Friday, November 13, 2009
In his mixed salad days, collegiate-looking Gerry Mulligan was happy to arrange for small group, concert band, or big band alike, but he was even happier to blow--to haul out his hefty baritone and jam with whomever was on the stand at the moment. This willingness no doubt helped shape his innovative, counterpoint-rich playing (and polyphonic arrangements) and provided additional opportunities to meet and hang, which may in turn have paved the way for the famous series of casual dual meets issued by Verve and other labels, of Mulligan plus... Johnny Hodges... or Stan Getz... or, at other times, Chet Baker, Bob Brookmeyer, Art Farmer, Dave Brubeck, et al. The Verve LPs were built around reedsmen, but Mulligan worked closely with pianists, trumpeters, and trombonists too.
I'd like to commend to anyone reading this posting three of those albums as particular diamonds among the many Mulligan gems released over a long career: his diverse encounters, up close and personal, with Ben Webster, Paul Desmond, and--wait for it--Thelonious Monk. The Webster is an acknowledged classic; my Desmond choice more arguable maybe but a personal favorite; and Mulligan Meets Monk, condemned originally by some critics as a fascinating failure, still nonetheless worthy of a listen or three, especially as offered on one Eighties reissue.
The Webster seems to have been one of Mulligan's own favorites, Ben and Gerry (hmm... that's got a familiar ring) a better fit than some other dreamed-up meet-cutes. Over the years the album has been issued in at least three different versions--six tracks on the original LP, then expanded by five more selections for the CD reissue (unused numbers, not alternate takes, approved by the always-demanding Mulligan), and finally in a deluxe two-CD set that adds alternate takes, false starts, studio dialogue, and more, chronologically presenting nearly every note from the month-apart sessions. And being a fly on the wall with these guys--the rhythm section swingers are genius accompanist Jimmy Rowles, walk-the-bass master Leroy Vinnegar, and versatile drum-power Mel Lewis--is worth the few bucks extra.
Besides the necessary technical discussion, there's plenty of comradely banter and audible (albeit X-rated) good humor to be heard, the five sounding like working chums rather than a studio pick-up group. In a 1990 interview Mulligan reinforced that notion, explaining that (1) he'd played with Ben on the classic 1957 TV special The Sound of Jazz; (2) Rowles and Webster kept each other musical company frequently; and (3) some or all of the guys had played together at the Monterey Jazz Festival and Hollywood's Renaissance Club during that late-1959 stretch, even backing up resurgent Jimmy Witherspoon on one jazz-blues LP. As Mulligan stated, "Ben and I were a focused, near-functioning little band."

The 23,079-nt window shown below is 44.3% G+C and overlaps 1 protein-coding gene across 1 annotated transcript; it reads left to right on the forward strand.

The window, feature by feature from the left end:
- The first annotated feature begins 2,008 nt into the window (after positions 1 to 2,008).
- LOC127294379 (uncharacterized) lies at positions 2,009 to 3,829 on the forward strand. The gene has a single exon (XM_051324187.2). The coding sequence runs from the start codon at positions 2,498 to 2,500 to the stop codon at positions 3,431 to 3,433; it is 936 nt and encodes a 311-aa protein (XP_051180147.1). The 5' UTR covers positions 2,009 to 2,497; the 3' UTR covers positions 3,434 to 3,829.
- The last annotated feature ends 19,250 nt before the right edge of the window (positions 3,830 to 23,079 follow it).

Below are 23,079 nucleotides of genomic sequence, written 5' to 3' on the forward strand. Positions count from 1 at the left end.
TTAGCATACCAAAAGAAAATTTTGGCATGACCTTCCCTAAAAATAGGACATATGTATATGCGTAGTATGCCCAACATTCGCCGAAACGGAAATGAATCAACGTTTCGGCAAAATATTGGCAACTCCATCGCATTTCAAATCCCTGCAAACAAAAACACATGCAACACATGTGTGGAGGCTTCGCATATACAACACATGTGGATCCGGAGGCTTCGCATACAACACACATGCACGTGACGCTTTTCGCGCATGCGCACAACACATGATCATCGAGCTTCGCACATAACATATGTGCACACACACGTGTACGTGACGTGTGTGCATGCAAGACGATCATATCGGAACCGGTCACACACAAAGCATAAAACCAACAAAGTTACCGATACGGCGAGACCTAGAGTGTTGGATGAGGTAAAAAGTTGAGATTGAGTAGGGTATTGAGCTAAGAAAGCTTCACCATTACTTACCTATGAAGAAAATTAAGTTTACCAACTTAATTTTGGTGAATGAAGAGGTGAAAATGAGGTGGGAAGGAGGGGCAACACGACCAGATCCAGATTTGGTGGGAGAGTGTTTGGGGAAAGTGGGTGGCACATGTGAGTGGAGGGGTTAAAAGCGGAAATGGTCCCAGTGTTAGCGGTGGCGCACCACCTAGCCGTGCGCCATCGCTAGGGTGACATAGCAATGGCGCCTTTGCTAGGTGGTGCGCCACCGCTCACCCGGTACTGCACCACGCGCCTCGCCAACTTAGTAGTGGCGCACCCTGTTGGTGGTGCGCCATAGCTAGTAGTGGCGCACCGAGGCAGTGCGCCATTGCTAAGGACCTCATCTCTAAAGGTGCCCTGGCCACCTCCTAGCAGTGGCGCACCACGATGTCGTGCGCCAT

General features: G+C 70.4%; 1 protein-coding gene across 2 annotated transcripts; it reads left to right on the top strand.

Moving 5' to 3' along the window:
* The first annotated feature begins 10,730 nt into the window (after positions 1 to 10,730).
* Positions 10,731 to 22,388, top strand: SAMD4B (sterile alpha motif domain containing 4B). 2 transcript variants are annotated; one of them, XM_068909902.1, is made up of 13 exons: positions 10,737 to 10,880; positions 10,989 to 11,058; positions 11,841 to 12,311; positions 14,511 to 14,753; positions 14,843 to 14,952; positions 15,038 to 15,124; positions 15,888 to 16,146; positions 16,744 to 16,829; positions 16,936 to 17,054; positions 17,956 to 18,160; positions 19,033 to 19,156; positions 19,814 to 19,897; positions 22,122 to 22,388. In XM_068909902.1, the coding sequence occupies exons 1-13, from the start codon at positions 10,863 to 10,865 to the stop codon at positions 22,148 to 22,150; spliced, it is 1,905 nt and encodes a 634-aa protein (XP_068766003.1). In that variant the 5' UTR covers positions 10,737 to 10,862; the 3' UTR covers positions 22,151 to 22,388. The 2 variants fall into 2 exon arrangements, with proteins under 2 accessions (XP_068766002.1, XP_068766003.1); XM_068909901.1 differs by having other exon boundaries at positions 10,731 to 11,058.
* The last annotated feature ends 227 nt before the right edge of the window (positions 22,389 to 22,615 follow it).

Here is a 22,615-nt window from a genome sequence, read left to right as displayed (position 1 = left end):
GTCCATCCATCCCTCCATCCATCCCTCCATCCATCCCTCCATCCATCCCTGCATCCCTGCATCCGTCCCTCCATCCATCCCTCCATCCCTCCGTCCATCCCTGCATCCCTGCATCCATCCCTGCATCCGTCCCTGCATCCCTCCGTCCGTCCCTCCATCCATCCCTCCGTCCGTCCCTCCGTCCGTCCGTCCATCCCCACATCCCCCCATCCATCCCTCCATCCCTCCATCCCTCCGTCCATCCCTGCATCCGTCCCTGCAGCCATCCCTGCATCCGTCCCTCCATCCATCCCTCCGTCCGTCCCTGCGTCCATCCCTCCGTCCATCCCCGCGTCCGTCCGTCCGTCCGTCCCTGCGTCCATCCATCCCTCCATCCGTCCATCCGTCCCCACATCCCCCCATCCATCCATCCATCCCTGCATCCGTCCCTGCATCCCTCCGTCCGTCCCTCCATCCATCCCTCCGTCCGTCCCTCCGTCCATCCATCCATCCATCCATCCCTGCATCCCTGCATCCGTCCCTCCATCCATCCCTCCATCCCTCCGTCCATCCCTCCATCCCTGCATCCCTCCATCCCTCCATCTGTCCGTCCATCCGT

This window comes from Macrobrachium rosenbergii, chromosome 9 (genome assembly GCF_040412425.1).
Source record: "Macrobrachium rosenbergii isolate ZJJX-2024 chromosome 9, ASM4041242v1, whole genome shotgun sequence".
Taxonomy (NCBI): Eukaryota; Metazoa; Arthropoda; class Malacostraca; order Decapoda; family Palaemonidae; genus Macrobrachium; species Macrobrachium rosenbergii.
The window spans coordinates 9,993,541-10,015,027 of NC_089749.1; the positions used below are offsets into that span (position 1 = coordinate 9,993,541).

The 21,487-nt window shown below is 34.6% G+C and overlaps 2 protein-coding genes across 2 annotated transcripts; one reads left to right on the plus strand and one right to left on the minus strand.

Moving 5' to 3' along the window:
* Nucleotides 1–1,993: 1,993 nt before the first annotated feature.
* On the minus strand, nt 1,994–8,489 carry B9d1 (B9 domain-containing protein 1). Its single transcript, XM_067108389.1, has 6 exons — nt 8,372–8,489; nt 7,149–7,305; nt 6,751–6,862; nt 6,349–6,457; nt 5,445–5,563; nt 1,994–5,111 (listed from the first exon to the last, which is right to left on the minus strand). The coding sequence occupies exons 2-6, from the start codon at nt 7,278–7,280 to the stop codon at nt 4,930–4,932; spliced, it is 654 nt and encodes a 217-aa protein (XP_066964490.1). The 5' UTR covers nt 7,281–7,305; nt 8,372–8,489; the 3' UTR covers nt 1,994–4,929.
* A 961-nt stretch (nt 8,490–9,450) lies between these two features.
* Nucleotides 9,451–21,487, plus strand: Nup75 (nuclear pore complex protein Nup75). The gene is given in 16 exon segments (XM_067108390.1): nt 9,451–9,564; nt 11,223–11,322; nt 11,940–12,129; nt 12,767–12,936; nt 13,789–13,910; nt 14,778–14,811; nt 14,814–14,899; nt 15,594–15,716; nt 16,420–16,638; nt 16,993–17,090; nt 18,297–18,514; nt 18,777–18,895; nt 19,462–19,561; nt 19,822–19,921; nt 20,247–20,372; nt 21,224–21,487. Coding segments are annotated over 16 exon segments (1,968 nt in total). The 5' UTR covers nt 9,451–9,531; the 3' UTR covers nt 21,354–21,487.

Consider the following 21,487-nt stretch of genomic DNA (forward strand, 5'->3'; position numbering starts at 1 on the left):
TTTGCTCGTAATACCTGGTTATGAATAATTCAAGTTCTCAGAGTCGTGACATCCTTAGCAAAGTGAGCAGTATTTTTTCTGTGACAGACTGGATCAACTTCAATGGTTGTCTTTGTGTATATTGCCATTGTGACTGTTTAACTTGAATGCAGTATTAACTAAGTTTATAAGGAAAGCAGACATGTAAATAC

Working with ex-Ellingtonian Ben the Brute also meant a blues-based direction for the tunes, of course, from Duke's "In a Mellow Tone" to the tenor's own cheery "Blues in B-Flat," allowing Gerry to take the laid-back low end and Ben to blow as gently and breathily as he chose. Webster had already shown--recording with flash-fingers Art Tatum--that he just wouldn't be hurried, holding to his own imperturbable pace. So even the upbeat numbers here like "The Cat Walk" (originally titled "Ben There"), "Sunday," and "Fajista" seem to stroll and linger awhile. And impassioned passages fill slower tunes "Chelsea Bridge" and "Tell Me More" so completely (Webster delivering regally unrushed solos, Mulligan in soft support and frequent counterpoint everywhere) that all five finally choose to walk it off a bit with "Go Home." Though the two-CD outtakes and extra bits don't really add much of significance, they do provide a more-complete record of this memorable historical encounter, expanding to a couple of hours the lucky listener's jazzily genial visit with Ben and Gerry.
An earlier dual meet paired fire-and-ice Gerry with martini-toned Paul Desmond. The few times I heard that late-1957 Verve release left me oddly dissatisfied. (To my uneducated ears it still sounds clever and skillful, but too abstract, lacking warmth.) Yet the artists and their record labels decided a sequel was in order and in 1962, Paul and Gerry met for a series of sessions in New York, the best tracks subsequently issued by RCA as Two of a Mind...
Go figure. I loved it at first listen, and it's been one of my desert-island discs ever since!